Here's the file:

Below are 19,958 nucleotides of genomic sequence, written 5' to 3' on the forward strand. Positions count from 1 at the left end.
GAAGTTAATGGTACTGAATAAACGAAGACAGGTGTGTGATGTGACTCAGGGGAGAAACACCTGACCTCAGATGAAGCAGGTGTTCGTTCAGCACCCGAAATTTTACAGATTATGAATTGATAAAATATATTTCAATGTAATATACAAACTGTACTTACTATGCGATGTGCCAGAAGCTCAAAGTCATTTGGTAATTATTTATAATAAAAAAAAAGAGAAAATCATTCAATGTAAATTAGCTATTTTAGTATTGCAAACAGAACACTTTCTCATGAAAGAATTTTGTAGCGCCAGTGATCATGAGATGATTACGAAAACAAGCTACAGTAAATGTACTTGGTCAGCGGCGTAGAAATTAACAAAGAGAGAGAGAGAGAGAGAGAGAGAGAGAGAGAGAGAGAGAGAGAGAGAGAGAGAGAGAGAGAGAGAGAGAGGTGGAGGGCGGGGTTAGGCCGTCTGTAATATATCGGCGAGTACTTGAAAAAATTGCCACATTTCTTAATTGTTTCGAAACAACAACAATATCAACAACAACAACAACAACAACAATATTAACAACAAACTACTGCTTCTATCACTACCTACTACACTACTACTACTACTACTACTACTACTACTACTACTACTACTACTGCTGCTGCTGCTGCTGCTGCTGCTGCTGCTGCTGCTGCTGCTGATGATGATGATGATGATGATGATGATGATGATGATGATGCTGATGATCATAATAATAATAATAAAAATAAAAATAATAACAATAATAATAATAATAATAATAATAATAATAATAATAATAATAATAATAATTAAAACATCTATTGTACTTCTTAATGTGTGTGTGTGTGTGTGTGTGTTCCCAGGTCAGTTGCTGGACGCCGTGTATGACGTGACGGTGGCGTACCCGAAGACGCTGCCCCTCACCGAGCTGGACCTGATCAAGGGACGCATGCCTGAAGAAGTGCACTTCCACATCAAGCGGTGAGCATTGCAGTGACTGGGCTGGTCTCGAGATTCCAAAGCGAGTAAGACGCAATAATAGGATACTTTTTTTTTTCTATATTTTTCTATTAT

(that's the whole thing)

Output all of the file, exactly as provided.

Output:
Below are 19,958 nucleotides of genomic sequence, written 5' to 3' on the forward strand. Positions count from 1 at the left end.
GAAGTTAATGGTACTGAATAAACGAAGACAGGTGTGTGATGTGACTCAGGGGAGAAACACCTGACCTCAGATGAAGCAGGTGTTCGTTCAGCACCCGAAATTTTACAGATTATGAATTGATAAAATATATTTCAATGTAATATACAAACTGTACTTACTATGCGATGTGCCAGAAGCTCAAAGTCATTTGGTAATTATTTATAATAAAAAAAAAGAGAAAATCATTCAATGTAAATTAGCTATTTTAGTATTGCAAACAGAACACTTTCTCATGAAAGAATTTTGTAGCGCCAGTGATCATGAGATGATTACGAAAACAAGCTACAGTAAATGTACTTGGTCAGCGGCGTAGAAATTAACAAAGAGAGAGAGAGAGAGAGAGAGAGAGAGAGAGAGAGAGAGAGAGAGAGAGAGAGAGAGAGAGAGAGAGAGAGGTGGAGGGCGGGGTTAGGCCGTCTGTAATATATCGGCGAGTACTTGAAAAAATTGCCACATTTCTTAATTGTTTCGAAACAACAACAATATCAACAACAACAACAACAACAACAATATTAACAACAAACTACTGCTTCTATCACTACCTACTACACTACTACTACTACTACTACTACTACTACTACTACTACTACTACTGCTGCTGCTGCTGCTGCTGCTGCTGCTGCTGCTGCTGCTGCTGATGATGATGATGATGATGATGATGATGATGATGATGATGCTGATGATCATAATAATAATAATAAAAATAAAAATAATAACAATAATAATAATAATAATAATAATAATAATAATAATAATAATAATAATAATTAAAACATCTATTGTACTTCTTAATGTGTGTGTGTGTGTGTGTGTGTTCCCAGGTCAGTTGCTGGACGCCGTGTATGACGTGACGGTGGCGTACCCGAAGACGCTGCCCCTCACCGAGCTGGACCTGATCAAGGGACGCATGCCTGAAGAAGTGCACTTCCACATCAAGCGGTGAGCATTGCAGTGACTGGGCTGGTCTCGAGATTCCAAAGCGAGTAAGACGCAATAATAGGATACTTTTTTTTTTCTATATTTTTCTATTAT